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Pronounced ‘Moola’, this small city with a population of 40,000 and an altitude of 650m is the provincial capital. First settled around 1200BC, it was first captured by the Turkish emirs of Menteşe in 1261ad and seized by the Ottomans in 1390 and returned to the Menteşe control by the conqueror Tamerlane. Mehmet the Conqueror regained control for the Ottomans in 1451.

Muğla accommodates some hillside Ottoman neighborhoods that are among the finest in Turkey. A leisurely stroll through lanes of well-maintained, 18th Century, white houses with tiled roofs, beaked chimneys and ornate doors is well worth half a day.

There are several interesting mosques – Kurşunlu Cami, built around 1494 and restored in 1853, with a minaret and courtyard added in 1900, which oddly has windows identical to the windows of Thomas Jefferson’s home in Montecello in Virginia, USA. Nearby is Ulu Cami, dating to the time of the Menteşe emirs.

Walk north into the bazaar where narrow lanes are jammed with artisans’ shops and little restaurants. Thursday is market day and boasts the most interesting market in the area.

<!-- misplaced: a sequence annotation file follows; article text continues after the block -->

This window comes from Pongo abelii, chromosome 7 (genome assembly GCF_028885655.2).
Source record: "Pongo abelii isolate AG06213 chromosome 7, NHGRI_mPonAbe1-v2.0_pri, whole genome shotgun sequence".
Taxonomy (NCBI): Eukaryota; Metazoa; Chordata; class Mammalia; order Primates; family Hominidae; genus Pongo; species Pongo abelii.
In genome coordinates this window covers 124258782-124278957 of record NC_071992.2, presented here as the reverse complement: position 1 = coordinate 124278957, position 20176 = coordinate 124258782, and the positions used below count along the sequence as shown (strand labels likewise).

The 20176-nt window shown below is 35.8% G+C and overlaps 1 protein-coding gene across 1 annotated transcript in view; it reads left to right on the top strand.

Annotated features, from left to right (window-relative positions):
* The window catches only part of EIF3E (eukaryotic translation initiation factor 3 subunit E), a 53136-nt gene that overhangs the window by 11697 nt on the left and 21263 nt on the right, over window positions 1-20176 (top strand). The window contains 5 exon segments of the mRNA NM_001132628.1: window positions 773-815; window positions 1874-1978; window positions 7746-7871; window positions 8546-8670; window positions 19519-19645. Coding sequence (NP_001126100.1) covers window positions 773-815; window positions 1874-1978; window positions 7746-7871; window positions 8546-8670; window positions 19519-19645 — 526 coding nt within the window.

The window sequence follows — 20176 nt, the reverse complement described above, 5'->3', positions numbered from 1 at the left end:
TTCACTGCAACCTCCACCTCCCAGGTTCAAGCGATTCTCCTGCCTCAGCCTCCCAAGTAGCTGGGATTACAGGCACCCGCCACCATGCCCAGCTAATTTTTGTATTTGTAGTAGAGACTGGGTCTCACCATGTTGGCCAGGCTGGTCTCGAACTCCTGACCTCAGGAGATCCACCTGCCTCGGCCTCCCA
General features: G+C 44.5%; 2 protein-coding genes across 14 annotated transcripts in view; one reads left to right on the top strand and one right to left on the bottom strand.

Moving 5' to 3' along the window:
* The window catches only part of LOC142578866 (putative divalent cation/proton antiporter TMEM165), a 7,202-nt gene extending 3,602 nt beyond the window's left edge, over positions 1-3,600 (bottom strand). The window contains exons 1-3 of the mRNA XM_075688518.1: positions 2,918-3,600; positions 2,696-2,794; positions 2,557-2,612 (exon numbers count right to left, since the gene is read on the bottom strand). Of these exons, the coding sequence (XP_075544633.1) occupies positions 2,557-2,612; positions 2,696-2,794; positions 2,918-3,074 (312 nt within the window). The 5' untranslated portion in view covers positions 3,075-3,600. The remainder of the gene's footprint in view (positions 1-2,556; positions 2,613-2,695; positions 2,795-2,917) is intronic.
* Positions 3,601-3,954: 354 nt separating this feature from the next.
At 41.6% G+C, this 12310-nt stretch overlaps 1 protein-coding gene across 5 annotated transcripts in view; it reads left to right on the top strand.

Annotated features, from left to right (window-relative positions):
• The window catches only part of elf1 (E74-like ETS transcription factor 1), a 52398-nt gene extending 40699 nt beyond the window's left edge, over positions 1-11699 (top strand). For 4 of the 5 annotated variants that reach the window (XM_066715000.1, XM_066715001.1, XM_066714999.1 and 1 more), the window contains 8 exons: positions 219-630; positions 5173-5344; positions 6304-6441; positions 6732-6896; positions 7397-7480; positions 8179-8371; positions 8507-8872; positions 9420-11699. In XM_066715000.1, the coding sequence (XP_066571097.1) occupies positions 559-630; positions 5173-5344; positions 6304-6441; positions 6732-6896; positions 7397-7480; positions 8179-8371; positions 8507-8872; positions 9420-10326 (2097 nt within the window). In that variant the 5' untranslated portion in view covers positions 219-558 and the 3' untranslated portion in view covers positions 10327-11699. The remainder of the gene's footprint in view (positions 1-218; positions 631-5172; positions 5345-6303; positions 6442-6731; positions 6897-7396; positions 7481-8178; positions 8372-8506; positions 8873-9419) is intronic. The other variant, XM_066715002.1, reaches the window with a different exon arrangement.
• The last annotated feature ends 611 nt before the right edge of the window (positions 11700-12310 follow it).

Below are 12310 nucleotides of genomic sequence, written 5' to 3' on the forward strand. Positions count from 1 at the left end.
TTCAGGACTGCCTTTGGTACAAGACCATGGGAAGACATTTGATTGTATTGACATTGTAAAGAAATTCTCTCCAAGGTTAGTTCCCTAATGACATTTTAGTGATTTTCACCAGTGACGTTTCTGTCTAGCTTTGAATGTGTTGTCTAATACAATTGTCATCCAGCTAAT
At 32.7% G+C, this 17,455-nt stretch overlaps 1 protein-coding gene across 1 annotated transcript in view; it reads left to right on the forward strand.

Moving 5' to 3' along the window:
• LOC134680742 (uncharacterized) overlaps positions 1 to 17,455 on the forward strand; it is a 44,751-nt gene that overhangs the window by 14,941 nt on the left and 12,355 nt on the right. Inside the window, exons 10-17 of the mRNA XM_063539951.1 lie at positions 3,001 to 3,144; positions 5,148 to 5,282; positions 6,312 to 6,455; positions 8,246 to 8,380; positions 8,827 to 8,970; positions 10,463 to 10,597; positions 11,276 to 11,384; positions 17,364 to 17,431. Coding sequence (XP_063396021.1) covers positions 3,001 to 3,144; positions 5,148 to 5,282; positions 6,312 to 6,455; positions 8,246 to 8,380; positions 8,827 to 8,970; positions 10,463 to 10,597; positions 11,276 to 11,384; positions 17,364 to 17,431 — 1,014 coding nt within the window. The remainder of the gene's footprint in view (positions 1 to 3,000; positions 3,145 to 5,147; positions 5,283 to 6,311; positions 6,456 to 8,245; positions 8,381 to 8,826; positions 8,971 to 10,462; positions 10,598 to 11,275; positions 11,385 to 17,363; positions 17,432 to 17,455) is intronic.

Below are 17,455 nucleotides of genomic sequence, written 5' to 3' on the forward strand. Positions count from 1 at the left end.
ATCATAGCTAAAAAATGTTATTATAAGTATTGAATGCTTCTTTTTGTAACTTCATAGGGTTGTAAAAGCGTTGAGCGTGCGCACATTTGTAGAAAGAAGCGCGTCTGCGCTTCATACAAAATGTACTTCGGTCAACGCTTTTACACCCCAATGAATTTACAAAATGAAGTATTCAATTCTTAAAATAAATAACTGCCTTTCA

The Vakıflar Hamamı (Turkish Bath), on the corner of Tabakhane and General Mustafa Muğlalı Caddesi, was built in 1258 and is still in use with a separate entrance for women. It is well worth a visit.

Mugla’s Museum is open from 09:00 -12:00 and 13:00 -17:00 Tuesday to Sunday (admission fee payable) and displays archaeological remains from the surrounding area. The museum is close to the town hall and faces the lovely building of Konakalti İskender Alper Kultur Merkezi, which houses small craft shops and is very interesting to look around.

Muğla is a working town has larger supermarkets, a small shopping outlet and a large traditional market on a Thursday. The market is an experience in itself with traders coming from outlying villages and small holdings few tourists can be seen and the produce is of the freshest to be found.

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